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Do not just use color to convey information

alvaromontoro profile image Alvaro Montoro Updated on ・5 min read

Web Accessibility with CSS (9 Part Series)

1) Web Accessibility with CSS 2) Allow end-user styling overrides 3 ... 7 3) Using !important in CSS 4) Use font-relative units for font sizes 5) Accessible text 6) Color contrast: text 7) Color contrast: beyond text 8) Do not just use color to convey information 9) Limit pointer-events to graphic elements

Using colors to emphasize information is great. They help distinguish the content and make it easier to identify while making it more stylish for the users. But it needs to be a booster –something that supports and enhances the current content–, and not something that provides all the information.

People suffering from partial sight, color blindness, or visual deficiencies, may have problems differentiating certain colors. If all the information is color-based, then they won't be able to access it.

Let's illustrate this by taking the last example from the previous post:

Mouse over this pie chart to see it in grayscale

That is a pie chart with more-or-less easy to distinguish colors but, when you mouseover, it turns into a grayscale mess.

While graphs may be more of an edge case, there are many other elements and components that we use every day and could potentially have a similar issue. For example:

  • Alert/Toast messages may be difficult to distinguish unless they specify what type they are.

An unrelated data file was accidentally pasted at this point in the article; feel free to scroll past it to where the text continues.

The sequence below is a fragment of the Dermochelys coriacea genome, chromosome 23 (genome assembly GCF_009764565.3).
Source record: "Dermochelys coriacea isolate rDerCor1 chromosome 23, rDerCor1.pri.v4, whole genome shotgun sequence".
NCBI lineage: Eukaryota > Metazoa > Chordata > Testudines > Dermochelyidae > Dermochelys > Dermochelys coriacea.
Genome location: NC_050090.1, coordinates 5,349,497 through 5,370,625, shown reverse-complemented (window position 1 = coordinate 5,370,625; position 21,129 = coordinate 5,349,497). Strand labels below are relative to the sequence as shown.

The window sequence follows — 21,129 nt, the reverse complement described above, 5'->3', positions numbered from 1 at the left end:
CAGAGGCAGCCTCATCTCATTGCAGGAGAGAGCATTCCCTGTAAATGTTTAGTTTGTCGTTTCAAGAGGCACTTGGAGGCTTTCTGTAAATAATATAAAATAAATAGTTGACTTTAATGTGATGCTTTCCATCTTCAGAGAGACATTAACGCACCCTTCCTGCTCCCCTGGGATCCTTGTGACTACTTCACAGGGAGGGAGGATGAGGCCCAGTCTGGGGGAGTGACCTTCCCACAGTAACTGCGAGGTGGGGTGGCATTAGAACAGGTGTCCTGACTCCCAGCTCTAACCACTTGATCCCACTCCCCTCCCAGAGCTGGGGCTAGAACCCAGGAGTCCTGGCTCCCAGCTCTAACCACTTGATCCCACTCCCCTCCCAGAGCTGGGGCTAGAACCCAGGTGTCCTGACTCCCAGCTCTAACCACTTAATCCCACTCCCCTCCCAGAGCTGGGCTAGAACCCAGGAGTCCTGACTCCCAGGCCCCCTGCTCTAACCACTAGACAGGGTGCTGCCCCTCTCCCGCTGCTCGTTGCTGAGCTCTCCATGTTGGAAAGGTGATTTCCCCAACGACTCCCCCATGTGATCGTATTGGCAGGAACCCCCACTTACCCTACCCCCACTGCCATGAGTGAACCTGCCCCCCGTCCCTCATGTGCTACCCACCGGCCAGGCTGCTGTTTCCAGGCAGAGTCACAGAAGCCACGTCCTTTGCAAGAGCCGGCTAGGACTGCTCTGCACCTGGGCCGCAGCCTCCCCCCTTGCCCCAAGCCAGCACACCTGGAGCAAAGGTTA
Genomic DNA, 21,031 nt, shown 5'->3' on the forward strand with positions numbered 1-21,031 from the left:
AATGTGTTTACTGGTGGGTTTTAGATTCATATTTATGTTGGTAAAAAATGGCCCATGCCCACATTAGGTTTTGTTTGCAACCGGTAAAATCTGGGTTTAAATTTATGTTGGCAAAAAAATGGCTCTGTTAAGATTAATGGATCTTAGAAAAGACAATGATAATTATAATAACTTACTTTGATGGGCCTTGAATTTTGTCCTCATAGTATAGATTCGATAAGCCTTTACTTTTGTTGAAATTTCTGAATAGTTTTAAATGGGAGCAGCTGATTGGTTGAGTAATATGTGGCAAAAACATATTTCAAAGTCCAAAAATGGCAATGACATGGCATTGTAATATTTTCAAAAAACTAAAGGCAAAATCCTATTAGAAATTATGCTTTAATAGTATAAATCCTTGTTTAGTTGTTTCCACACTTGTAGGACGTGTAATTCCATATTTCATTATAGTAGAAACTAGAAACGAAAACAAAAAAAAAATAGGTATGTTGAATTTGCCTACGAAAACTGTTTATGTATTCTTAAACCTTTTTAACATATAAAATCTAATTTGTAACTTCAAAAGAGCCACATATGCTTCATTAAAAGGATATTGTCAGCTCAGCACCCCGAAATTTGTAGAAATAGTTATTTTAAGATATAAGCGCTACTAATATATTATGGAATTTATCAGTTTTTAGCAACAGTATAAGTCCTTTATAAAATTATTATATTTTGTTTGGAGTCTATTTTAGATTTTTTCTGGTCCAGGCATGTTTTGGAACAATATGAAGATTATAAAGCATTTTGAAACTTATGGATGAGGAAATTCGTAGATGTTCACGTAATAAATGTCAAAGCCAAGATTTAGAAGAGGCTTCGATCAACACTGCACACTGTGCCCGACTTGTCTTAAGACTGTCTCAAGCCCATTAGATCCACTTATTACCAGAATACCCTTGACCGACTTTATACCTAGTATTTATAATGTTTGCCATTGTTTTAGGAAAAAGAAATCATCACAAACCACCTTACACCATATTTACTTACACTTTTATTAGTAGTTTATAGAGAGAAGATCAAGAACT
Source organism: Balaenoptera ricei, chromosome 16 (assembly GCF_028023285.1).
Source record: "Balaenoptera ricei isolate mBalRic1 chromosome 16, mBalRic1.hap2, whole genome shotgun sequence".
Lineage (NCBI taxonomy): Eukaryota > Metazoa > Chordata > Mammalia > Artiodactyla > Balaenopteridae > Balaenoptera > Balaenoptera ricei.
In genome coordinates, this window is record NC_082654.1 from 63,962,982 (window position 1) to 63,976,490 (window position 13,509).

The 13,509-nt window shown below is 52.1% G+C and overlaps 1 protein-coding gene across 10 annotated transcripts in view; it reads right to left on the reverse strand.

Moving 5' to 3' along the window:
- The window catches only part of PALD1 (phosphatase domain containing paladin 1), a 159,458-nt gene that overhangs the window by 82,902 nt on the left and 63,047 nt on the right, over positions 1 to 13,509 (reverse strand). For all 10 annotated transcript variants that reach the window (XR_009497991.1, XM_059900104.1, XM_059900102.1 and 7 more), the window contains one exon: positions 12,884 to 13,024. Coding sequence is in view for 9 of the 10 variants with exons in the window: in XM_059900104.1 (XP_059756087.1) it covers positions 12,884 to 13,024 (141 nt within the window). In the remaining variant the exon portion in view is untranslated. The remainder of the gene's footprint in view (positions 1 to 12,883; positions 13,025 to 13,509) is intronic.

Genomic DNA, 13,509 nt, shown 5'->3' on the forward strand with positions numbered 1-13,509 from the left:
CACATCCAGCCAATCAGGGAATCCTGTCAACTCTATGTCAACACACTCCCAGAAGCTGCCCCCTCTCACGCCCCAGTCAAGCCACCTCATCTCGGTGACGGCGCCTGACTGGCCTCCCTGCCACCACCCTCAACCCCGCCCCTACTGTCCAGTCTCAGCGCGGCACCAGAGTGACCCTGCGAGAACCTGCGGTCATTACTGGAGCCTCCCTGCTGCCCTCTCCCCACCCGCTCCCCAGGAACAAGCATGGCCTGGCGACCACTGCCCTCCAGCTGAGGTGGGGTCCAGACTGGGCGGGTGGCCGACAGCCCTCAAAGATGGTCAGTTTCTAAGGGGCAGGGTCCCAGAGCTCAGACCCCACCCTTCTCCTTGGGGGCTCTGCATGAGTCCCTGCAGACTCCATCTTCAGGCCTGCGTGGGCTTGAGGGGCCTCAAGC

• Required/invalid fields should be more descriptive than just a red color.
  • Links need to pop among the surrounding text... even if everything was in grayscale.

Examples of non-accessible components and elements (a link, an input, and an alert)

Different examples of non-accessible components

There are different techniques to solve these problems. All of them based on the idea of having something more than just color to emphasize the content:

  • Adding images or icons.
  • Adding a textual indicator.
  • Add other types of visual indicators.
  • Adding a background pattern.
  • Combine some of the above...

Let's see them in more detail in the following sections.

Adding a visual indicator or icon

Adding an icon or image next to the content may be a good solution in some cases. It will boost the use of color to convey information, and it's fairly easy to implement.

A stock ticker is a classic example of this problem and solution. If the stock value is up, the numbers are displayed in green, and if the value is down, they are displayed in red. Which may not be a good thing for users with partial sight or colorblindness:

Stock ticker with 3 values

Knowing which stock is up or down is not so easy on a grayscale

We need to communicate textually or visually what each color means. In the case of the stock ticker, an arrow up or down would do:

Stock ticker with 3 values

An icon provides information and makes it easier to understand for everyone